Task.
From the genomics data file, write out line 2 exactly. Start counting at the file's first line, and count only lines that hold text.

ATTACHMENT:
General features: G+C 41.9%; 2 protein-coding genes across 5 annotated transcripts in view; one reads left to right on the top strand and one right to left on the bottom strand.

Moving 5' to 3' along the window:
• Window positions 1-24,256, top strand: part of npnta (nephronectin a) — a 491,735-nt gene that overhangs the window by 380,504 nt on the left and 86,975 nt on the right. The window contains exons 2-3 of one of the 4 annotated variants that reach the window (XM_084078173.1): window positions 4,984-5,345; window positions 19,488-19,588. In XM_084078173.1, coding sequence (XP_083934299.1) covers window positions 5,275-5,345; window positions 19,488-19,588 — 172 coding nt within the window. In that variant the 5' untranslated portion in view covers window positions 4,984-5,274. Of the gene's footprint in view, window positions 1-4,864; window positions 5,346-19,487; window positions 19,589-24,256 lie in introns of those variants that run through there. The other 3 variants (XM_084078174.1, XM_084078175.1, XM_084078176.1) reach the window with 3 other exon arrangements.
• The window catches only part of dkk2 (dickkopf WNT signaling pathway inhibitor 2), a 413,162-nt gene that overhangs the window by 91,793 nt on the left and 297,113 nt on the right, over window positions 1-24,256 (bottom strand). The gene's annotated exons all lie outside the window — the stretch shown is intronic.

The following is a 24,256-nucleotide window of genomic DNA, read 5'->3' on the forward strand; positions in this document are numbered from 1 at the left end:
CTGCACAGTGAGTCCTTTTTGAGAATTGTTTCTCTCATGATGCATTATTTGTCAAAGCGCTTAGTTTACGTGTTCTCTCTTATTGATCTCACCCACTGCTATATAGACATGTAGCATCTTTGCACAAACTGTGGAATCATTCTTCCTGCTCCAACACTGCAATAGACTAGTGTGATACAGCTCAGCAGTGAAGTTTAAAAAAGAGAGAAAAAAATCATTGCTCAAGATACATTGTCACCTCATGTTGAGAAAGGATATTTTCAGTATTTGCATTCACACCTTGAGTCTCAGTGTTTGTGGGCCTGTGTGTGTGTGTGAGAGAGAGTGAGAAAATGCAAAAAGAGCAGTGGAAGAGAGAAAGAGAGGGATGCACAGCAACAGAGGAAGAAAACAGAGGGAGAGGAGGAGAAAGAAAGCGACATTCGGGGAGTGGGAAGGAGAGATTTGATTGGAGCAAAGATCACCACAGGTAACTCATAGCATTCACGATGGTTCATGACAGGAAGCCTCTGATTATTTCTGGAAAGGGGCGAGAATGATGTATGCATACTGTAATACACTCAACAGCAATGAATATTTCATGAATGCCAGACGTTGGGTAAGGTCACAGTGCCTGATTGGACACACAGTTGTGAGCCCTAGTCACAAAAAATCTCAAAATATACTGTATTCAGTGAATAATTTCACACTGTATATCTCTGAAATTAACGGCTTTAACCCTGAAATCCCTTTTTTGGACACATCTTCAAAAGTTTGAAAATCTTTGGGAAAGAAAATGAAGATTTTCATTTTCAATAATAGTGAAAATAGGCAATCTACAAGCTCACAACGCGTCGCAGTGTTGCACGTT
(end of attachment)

Moving 5' to 3' along the window: